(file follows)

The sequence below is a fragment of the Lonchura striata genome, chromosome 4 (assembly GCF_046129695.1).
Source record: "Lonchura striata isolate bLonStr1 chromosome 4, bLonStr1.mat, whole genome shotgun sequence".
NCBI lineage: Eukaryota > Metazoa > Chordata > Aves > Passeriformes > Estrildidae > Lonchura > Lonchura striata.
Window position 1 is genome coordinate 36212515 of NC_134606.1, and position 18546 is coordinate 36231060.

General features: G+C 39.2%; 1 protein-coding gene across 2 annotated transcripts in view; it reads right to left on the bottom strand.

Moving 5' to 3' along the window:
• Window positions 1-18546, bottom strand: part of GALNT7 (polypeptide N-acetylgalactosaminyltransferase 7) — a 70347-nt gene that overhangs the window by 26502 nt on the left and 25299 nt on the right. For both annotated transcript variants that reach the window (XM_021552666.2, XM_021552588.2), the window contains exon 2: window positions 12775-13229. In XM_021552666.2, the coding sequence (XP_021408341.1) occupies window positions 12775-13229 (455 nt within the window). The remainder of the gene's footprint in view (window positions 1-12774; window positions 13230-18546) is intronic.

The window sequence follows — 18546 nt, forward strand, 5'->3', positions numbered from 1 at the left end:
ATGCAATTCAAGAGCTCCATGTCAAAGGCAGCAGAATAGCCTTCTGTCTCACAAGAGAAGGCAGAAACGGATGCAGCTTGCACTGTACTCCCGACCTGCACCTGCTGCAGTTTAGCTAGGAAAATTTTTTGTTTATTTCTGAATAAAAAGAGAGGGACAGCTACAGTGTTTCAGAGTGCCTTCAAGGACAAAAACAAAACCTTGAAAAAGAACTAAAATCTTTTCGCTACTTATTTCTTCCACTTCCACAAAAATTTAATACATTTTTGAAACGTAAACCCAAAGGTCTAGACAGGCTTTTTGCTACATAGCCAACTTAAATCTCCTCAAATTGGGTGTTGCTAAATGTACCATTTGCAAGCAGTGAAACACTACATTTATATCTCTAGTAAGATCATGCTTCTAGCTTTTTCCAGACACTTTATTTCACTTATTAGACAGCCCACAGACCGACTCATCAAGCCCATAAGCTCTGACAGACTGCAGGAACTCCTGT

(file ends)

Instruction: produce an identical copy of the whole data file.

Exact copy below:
The sequence below is a fragment of the Lonchura striata genome, chromosome 4 (assembly GCF_046129695.1).
Source record: "Lonchura striata isolate bLonStr1 chromosome 4, bLonStr1.mat, whole genome shotgun sequence".
NCBI lineage: Eukaryota > Metazoa > Chordata > Aves > Passeriformes > Estrildidae > Lonchura > Lonchura striata.
Window position 1 is genome coordinate 36212515 of NC_134606.1, and position 18546 is coordinate 36231060.

General features: G+C 39.2%; 1 protein-coding gene across 2 annotated transcripts in view; it reads right to left on the bottom strand.

Moving 5' to 3' along the window:
• Window positions 1-18546, bottom strand: part of GALNT7 (polypeptide N-acetylgalactosaminyltransferase 7) — a 70347-nt gene that overhangs the window by 26502 nt on the left and 25299 nt on the right. For both annotated transcript variants that reach the window (XM_021552666.2, XM_021552588.2), the window contains exon 2: window positions 12775-13229. In XM_021552666.2, the coding sequence (XP_021408341.1) occupies window positions 12775-13229 (455 nt within the window). The remainder of the gene's footprint in view (window positions 1-12774; window positions 13230-18546) is intronic.

The window sequence follows — 18546 nt, forward strand, 5'->3', positions numbered from 1 at the left end:
ATGCAATTCAAGAGCTCCATGTCAAAGGCAGCAGAATAGCCTTCTGTCTCACAAGAGAAGGCAGAAACGGATGCAGCTTGCACTGTACTCCCGACCTGCACCTGCTGCAGTTTAGCTAGGAAAATTTTTTGTTTATTTCTGAATAAAAAGAGAGGGACAGCTACAGTGTTTCAGAGTGCCTTCAAGGACAAAAACAAAACCTTGAAAAAGAACTAAAATCTTTTCGCTACTTATTTCTTCCACTTCCACAAAAATTTAATACATTTTTGAAACGTAAACCCAAAGGTCTAGACAGGCTTTTTGCTACATAGCCAACTTAAATCTCCTCAAATTGGGTGTTGCTAAATGTACCATTTGCAAGCAGTGAAACACTACATTTATATCTCTAGTAAGATCATGCTTCTAGCTTTTTCCAGACACTTTATTTCACTTATTAGACAGCCCACAGACCGACTCATCAAGCCCATAAGCTCTGACAGACTGCAGGAACTCCTGT